The vast majority of strategy games could be called "war strategy games" as they have heavy focus on military combat. For real-time games the focus is generally on military battle tactics(e.g. reconnaissance, flanking, etc.), while turn-based games are more focused on strategy (i.e. looking at war from a General's perspective).
Examples of games in the real-time genre include Warcraft, StarCraft, Command and Conquer, and Total Annihilation.
Additional noteworthy examples are Ground Control, Sudden Strike and Mech Commander , which focus on a set amounts of units, and do away with the resource gathering and unit production aspects of most RTS games.
Examples of turn-based games include Sid Meier's Civilization, the Heroes of Might and Magic series, and the Fire Emblem series.
Web based strategy games are a less popular variant where the player doesn't need any additional software installed at their computer because the games have web site interfaces. Such games often last for several months, before the round ends and the game restarts. Some of these games are extremely popular and have hundreds of thousands of players. Examples of web based strategy games are Planetarion, Dawn of Myth and Terra Incognita.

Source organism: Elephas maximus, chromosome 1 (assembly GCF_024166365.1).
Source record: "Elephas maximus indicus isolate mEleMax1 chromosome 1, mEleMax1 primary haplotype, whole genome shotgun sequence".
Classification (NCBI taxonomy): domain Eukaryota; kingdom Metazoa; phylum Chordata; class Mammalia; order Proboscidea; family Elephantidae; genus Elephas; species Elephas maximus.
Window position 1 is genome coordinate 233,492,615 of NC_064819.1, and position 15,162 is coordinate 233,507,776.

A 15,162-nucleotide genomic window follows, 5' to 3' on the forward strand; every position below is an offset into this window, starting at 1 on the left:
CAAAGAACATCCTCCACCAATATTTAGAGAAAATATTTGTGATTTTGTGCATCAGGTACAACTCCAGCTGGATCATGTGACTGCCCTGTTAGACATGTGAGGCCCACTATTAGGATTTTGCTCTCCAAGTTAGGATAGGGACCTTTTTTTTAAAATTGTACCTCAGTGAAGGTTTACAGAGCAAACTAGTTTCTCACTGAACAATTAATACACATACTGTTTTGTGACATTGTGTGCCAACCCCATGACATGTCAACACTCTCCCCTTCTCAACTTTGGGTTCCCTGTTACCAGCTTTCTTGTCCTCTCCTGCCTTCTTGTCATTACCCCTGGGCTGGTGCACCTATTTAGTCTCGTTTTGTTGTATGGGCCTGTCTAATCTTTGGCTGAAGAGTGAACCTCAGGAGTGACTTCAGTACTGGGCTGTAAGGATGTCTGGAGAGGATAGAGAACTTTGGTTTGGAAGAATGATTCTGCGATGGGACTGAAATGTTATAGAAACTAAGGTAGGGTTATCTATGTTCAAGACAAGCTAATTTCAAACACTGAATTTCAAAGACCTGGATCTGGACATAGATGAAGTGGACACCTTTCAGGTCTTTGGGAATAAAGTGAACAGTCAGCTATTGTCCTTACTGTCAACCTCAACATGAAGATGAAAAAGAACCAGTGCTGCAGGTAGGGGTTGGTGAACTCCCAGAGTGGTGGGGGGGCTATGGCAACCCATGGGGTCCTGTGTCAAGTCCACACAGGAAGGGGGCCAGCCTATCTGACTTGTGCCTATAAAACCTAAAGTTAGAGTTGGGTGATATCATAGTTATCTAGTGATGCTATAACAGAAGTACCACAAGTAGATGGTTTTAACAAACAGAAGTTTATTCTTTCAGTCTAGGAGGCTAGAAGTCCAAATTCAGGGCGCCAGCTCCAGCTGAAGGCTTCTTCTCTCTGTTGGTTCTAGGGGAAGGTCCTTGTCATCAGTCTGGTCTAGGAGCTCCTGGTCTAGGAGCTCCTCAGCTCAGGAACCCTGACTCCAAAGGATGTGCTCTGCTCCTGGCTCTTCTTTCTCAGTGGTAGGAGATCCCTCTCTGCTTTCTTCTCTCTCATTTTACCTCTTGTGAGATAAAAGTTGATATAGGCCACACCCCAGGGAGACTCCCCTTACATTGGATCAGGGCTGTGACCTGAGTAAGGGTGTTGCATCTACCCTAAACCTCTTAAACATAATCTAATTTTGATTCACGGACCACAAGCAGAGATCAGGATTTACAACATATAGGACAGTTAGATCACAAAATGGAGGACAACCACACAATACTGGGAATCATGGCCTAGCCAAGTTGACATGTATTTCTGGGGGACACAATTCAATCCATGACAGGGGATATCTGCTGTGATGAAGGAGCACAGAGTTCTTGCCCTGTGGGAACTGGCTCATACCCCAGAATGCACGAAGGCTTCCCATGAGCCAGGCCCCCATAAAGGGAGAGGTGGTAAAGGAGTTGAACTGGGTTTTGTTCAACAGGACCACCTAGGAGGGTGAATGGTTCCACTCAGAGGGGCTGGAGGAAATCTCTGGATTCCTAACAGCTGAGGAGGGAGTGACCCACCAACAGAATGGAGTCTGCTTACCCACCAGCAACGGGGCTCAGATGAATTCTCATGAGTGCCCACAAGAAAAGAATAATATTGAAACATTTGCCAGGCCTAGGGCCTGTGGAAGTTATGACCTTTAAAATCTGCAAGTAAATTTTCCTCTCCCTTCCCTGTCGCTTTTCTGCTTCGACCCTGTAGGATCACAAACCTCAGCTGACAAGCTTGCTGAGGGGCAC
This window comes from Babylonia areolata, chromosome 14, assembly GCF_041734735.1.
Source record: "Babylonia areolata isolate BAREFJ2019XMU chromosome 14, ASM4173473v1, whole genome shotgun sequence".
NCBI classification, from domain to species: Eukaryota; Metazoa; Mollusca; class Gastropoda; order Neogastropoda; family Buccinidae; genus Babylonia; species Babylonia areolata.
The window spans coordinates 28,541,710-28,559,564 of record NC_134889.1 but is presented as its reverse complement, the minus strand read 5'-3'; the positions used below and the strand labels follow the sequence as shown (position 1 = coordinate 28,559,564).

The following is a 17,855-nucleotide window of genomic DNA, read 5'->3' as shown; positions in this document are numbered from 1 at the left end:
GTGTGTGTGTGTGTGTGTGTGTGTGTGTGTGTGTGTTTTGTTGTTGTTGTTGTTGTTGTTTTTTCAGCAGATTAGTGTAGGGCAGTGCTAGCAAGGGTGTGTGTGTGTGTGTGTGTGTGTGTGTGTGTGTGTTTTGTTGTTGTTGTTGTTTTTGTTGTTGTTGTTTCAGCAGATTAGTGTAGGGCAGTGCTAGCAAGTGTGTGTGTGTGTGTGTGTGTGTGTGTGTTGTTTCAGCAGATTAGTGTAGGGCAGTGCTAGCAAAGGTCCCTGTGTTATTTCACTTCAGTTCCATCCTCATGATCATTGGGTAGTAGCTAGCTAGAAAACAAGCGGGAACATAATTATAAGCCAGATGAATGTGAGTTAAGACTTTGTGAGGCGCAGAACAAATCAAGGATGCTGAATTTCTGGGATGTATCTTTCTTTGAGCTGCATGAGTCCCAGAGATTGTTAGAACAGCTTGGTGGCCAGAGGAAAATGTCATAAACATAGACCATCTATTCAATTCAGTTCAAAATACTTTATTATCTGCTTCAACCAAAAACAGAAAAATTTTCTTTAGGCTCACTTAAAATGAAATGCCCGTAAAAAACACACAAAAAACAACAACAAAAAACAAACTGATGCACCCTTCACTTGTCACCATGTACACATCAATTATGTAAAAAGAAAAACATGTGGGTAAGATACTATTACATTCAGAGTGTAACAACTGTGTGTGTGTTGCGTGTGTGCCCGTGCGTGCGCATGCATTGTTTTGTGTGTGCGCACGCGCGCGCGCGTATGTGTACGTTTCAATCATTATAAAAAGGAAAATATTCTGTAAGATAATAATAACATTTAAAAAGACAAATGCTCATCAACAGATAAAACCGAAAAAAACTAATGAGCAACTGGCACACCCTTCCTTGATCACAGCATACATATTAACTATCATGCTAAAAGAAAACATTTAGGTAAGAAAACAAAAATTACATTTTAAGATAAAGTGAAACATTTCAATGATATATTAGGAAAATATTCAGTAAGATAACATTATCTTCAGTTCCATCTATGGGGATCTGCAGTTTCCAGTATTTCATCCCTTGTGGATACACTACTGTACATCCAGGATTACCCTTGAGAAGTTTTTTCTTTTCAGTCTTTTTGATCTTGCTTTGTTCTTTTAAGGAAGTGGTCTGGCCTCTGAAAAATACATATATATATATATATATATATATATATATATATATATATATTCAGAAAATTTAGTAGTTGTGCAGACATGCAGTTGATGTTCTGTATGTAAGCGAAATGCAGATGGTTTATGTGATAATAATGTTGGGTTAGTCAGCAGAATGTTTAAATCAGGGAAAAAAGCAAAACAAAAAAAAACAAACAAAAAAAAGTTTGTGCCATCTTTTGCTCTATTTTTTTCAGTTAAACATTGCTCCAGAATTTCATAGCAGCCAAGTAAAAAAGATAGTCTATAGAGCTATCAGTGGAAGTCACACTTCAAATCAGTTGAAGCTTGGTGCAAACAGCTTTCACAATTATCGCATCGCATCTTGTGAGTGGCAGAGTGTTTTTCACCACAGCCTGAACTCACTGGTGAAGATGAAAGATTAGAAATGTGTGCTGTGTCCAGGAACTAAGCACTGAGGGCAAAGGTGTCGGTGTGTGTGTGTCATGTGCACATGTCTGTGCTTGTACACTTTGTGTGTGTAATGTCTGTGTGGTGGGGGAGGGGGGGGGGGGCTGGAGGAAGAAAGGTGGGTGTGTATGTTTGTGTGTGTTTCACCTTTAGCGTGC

MMORTS is a extremely small subdivision, but has proven to have great potential. Games of this sub-genre include Shattered Galaxy, Mankind and the recently scraped in development Sovereign.
Third-person shooters (TPS) employ a third person perspective for the player. This is normally just behind the game character, but it is sometimes an isometric perspective. Some shooters default to either a first- or third-person perspective but allow the player to choose between the two; others switch between the two at predetermined points in the game.
The Grand Theft Auto series falls into this genre, as do such games as Heretic II, Jet Force Gemini, Max_Payne, Mafia, Magic Carpet and Oni.
Educational games, as the name implies, attempt to teach the user using the game as a vehicle. Most of these types of games target young user from the ages of about three years to mid-teens; past the mid-teens, subjects become so complex (e.g. Calculus) that teaching via a game is impractical. Numerous subgenres exist, each for a different field (math games, typing games and so on).